AE: How long have you guys been together?
For eight months now. We’d only been together for like six weeks when the show started filming, but that was a long time ago, so when I got back from filming, we resumed our relationship and we’ve been together ever since.

AE: Do you guys consider yourselves polyamorous?
No, absolutely not. As soon as I got back from filming, we made our relationship exclusive.

AE: So you’re no longer in an open relationship.

E: OK, I have to say you also kind of seemed to have a crush on Kyle.
Oh, I do not.

AE: You didn’t?
No. [Laughs.]

AE: Are you sure?
People really want me to have had a crush on Kyle, but you can ask her, you can ask me, there absolutely was no sexual tension between Kyle and I. I mean, the girl is beautiful and she’s amazing, but Kyle is and always has been a very good friend of mine since I met her.

I know everyone wants that, but no, I mean I would tell you, and she would be fine with it if I had had a crush on her. But no, I always looked at Kyle as a great friend and someone I wouldn’t want to lose.

AE: How did you feel living in a house full of straight girls?
Well, actually most of my friends at home are straight. My girlfriends [laughs] my friends who are girls, my female friends are mostly straight, so it really wasn’t that different from anything else. Their sexualities were not what made the house as stressful and crazy [as it was]; it was the nature of the competition, the nature of some of the girls, and being in such close quarters, being sequestered without seeing anyone else for a long period of time.

AE: How long were you there?
Anywhere from 8 to 11 weeks I guess.

AE: In regard to the competition, I felt like you were often being given mixed messages about your appearance. For example, Tyra would tell you to express your masculinity, and then the Jays would kind of chastise you for not being feminine enough. Did you feel like you were being given mixed messages?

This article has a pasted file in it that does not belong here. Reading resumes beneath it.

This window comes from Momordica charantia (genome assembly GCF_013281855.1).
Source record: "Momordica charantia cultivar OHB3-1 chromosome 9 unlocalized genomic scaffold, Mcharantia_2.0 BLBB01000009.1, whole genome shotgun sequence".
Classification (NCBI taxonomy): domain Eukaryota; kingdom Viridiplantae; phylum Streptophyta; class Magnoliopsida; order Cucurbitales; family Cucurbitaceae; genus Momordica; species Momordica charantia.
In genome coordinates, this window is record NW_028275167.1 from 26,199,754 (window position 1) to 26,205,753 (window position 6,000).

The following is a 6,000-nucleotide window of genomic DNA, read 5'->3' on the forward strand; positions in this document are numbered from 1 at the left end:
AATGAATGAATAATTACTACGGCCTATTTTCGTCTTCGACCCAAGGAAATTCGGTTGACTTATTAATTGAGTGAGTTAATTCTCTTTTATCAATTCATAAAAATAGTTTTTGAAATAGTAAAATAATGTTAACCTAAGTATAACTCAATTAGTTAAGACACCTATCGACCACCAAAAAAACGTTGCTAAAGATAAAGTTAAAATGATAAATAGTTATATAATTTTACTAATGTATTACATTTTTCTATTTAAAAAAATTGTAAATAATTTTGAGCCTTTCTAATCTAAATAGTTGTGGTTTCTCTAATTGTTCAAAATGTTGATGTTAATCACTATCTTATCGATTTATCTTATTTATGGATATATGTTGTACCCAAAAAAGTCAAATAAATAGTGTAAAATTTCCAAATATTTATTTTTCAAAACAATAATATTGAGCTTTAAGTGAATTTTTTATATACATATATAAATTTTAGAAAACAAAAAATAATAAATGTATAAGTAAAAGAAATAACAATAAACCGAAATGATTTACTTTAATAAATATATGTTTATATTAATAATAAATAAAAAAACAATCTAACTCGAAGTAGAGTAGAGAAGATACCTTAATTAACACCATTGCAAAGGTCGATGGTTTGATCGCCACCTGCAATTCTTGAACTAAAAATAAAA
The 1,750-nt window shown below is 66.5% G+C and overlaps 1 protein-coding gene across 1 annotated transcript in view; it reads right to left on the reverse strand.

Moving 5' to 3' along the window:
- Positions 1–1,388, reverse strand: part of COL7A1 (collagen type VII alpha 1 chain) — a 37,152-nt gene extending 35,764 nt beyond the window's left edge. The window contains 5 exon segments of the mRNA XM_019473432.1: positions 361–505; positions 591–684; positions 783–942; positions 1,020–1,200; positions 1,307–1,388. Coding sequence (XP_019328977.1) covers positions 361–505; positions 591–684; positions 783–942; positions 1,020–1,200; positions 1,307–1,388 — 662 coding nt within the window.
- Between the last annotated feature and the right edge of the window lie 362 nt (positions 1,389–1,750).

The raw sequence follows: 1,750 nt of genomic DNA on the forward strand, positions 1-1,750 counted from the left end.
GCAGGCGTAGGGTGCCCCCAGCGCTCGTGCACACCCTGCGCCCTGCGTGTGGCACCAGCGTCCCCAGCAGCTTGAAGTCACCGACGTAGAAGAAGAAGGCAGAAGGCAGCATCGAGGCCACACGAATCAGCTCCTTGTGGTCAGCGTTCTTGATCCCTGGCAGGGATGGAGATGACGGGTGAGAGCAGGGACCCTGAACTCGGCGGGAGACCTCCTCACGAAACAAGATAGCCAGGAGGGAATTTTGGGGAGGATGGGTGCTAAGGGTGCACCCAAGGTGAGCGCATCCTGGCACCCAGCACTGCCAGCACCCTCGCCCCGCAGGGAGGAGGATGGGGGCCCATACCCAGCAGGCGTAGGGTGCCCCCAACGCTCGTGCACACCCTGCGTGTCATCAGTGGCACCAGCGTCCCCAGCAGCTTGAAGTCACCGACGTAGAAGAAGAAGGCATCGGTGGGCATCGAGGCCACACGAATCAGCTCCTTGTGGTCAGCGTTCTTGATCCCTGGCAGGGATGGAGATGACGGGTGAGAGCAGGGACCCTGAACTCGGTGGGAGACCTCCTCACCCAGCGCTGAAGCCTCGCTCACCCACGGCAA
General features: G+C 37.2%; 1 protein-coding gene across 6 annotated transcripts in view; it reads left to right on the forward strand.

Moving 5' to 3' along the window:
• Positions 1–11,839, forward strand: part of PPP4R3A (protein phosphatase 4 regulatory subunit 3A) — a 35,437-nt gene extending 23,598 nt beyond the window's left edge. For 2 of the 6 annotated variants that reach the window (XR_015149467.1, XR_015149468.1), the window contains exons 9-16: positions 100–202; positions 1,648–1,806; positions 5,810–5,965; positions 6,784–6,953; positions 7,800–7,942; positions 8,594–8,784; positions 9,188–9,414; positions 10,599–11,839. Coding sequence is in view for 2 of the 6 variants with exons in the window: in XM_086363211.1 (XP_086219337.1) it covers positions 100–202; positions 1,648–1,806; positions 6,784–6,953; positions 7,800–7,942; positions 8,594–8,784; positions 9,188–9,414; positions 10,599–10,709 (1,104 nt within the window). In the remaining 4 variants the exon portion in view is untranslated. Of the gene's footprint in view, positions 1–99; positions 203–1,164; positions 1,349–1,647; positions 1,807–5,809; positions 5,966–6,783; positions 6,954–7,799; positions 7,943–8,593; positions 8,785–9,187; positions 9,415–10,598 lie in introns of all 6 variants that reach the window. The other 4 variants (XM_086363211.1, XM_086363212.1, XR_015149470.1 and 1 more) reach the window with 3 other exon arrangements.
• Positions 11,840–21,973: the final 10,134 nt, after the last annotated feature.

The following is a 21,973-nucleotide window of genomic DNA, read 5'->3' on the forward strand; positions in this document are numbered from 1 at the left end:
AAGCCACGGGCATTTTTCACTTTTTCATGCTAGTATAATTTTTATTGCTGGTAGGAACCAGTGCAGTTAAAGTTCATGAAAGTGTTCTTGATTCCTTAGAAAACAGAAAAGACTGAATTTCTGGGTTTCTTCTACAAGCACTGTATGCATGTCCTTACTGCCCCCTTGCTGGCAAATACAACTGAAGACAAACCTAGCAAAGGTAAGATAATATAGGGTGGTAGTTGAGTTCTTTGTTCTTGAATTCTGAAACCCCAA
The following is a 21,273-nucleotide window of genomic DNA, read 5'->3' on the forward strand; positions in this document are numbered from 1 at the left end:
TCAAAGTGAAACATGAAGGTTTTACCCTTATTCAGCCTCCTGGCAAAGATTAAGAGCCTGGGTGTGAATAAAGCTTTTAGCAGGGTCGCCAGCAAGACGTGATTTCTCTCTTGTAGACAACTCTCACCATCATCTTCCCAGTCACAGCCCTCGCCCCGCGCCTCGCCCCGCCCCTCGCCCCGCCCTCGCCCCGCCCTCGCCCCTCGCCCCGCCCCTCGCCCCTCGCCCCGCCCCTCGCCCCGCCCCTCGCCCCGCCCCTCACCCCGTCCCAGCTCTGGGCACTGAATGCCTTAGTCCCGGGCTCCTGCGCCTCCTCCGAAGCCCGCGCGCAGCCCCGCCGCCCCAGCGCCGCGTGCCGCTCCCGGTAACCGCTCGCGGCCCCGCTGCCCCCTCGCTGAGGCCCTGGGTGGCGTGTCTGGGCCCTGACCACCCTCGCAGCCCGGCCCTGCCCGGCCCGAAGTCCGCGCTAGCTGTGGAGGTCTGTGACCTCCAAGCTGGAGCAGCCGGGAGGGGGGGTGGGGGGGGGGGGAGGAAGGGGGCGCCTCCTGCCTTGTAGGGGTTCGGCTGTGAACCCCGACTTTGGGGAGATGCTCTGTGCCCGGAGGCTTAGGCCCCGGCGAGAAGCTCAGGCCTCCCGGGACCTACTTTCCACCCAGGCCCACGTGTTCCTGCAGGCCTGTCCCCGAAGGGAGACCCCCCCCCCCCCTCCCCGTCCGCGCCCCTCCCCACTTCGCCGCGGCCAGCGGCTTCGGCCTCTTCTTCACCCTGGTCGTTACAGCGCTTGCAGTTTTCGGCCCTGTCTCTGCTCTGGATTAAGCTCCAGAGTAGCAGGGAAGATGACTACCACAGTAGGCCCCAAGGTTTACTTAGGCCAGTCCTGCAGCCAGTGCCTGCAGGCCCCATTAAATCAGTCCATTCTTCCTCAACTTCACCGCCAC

Yeah, I definitely felt throughout I think a lot of people did in a lot of ways that we were being given mixed messages. At one point they’re telling me to be myself, and then the next moment they’re saying I should be more feminine. And then they’re telling me that I should be looking in male magazines. I didn’t understand exactly what they wanted of me, so I just tried to do everything. It worked for a while, and then it stopped working.

AE: So your strategy was to just kind of try out everything?
Yeah. I wanted to be versatile as well, and I was also sort of excited to get in touch with my feminine side a little bit more, so I wore some skirts and I dressed femininely some of the times. And then other times I definitely went back to my own personal sense of style and wore that. I think part of the problem was that given that I was so out about my sexuality, I think that a lot of people were very quick to merge my sexuality and gender, and that made them scrutinize my masculinity a whole lot more than they would otherwise.

AE: So how do you personally identify?
In terms of?

AE: Gender.
I don’t really like placing myself in a category in terms of gender. I think gender’s a spectrum just like sexuality, and I don’t think that there are two genders or three or four. I think there are thousands, millions.

AE: I guess I meant more in terms of lesbian cultural notions of gender. Like would you identify as butch or genderqueer?
The butch/femme definition – I mean in the same way, I just don’t believe in categorizing myself, but I don’t really love the term butch. I think that for me, I like to categorize myself as sort of boyish, but definitely with a very feminine face, so I’m sort of a diverse look, I guess. I just don’ really like to place myself in any categories, you know, it changes every day.

AE: I also thought it was interesting that the two Jays are both gay, but they really didn’t seem to understand these complexities of gender. They kept trying to put you in the girl checkbox.